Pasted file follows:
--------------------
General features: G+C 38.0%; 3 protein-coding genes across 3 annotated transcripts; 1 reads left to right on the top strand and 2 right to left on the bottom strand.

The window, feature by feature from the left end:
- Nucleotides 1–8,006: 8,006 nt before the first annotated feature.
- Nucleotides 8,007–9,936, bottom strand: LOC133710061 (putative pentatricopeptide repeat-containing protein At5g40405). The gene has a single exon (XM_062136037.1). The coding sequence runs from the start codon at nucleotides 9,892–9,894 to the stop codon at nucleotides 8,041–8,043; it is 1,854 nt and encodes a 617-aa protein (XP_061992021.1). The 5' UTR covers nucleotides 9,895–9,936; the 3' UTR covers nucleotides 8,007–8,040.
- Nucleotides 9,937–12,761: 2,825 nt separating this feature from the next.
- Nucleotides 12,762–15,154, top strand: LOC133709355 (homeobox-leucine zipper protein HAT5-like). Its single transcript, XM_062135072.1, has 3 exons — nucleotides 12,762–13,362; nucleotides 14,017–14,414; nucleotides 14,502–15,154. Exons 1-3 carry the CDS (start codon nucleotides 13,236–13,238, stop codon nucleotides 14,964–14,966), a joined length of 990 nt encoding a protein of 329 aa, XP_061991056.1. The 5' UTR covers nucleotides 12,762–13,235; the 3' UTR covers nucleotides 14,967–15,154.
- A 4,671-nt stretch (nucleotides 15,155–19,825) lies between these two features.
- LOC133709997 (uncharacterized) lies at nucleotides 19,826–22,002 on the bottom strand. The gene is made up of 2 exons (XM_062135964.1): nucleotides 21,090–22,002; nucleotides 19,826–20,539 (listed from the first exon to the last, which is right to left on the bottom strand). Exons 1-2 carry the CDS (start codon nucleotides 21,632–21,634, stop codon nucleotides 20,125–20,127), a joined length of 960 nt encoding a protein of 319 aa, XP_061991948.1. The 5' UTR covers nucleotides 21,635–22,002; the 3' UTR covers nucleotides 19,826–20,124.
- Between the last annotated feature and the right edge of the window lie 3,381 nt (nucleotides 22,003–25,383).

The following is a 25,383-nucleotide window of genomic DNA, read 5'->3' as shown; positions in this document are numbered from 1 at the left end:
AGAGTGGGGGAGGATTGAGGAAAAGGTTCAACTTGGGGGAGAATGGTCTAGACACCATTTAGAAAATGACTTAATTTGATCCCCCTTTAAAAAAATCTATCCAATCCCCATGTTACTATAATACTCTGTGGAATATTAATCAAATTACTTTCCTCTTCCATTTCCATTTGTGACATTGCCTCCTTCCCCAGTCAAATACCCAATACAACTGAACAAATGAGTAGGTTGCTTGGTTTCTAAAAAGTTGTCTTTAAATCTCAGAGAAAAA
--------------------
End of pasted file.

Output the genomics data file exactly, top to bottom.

General features: G+C 38.0%; 3 protein-coding genes across 3 annotated transcripts; 1 reads left to right on the top strand and 2 right to left on the bottom strand.

The window, feature by feature from the left end:
- Nucleotides 1–8,006: 8,006 nt before the first annotated feature.
- Nucleotides 8,007–9,936, bottom strand: LOC133710061 (putative pentatricopeptide repeat-containing protein At5g40405). The gene has a single exon (XM_062136037.1). The coding sequence runs from the start codon at nucleotides 9,892–9,894 to the stop codon at nucleotides 8,041–8,043; it is 1,854 nt and encodes a 617-aa protein (XP_061992021.1). The 5' UTR covers nucleotides 9,895–9,936; the 3' UTR covers nucleotides 8,007–8,040.
- Nucleotides 9,937–12,761: 2,825 nt separating this feature from the next.
- Nucleotides 12,762–15,154, top strand: LOC133709355 (homeobox-leucine zipper protein HAT5-like). Its single transcript, XM_062135072.1, has 3 exons — nucleotides 12,762–13,362; nucleotides 14,017–14,414; nucleotides 14,502–15,154. Exons 1-3 carry the CDS (start codon nucleotides 13,236–13,238, stop codon nucleotides 14,964–14,966), a joined length of 990 nt encoding a protein of 329 aa, XP_061991056.1. The 5' UTR covers nucleotides 12,762–13,235; the 3' UTR covers nucleotides 14,967–15,154.
- A 4,671-nt stretch (nucleotides 15,155–19,825) lies between these two features.
- LOC133709997 (uncharacterized) lies at nucleotides 19,826–22,002 on the bottom strand. The gene is made up of 2 exons (XM_062135964.1): nucleotides 21,090–22,002; nucleotides 19,826–20,539 (listed from the first exon to the last, which is right to left on the bottom strand). Exons 1-2 carry the CDS (start codon nucleotides 21,632–21,634, stop codon nucleotides 20,125–20,127), a joined length of 960 nt encoding a protein of 319 aa, XP_061991948.1. The 5' UTR covers nucleotides 21,635–22,002; the 3' UTR covers nucleotides 19,826–20,124.
- Between the last annotated feature and the right edge of the window lie 3,381 nt (nucleotides 22,003–25,383).

The following is a 25,383-nucleotide window of genomic DNA, read 5'->3' as shown; positions in this document are numbered from 1 at the left end:
AGAGTGGGGGAGGATTGAGGAAAAGGTTCAACTTGGGGGAGAATGGTCTAGACACCATTTAGAAAATGACTTAATTTGATCCCCCTTTAAAAAAATCTATCCAATCCCCATGTTACTATAATACTCTGTGGAATATTAATCAAATTACTTTCCTCTTCCATTTCCATTTGTGACATTGCCTCCTTCCCCAGTCAAATACCCAATACAACTGAACAAATGAGTAGGTTGCTTGGTTTCTAAAAAGTTGTCTTTAAATCTCAGAGAAAAA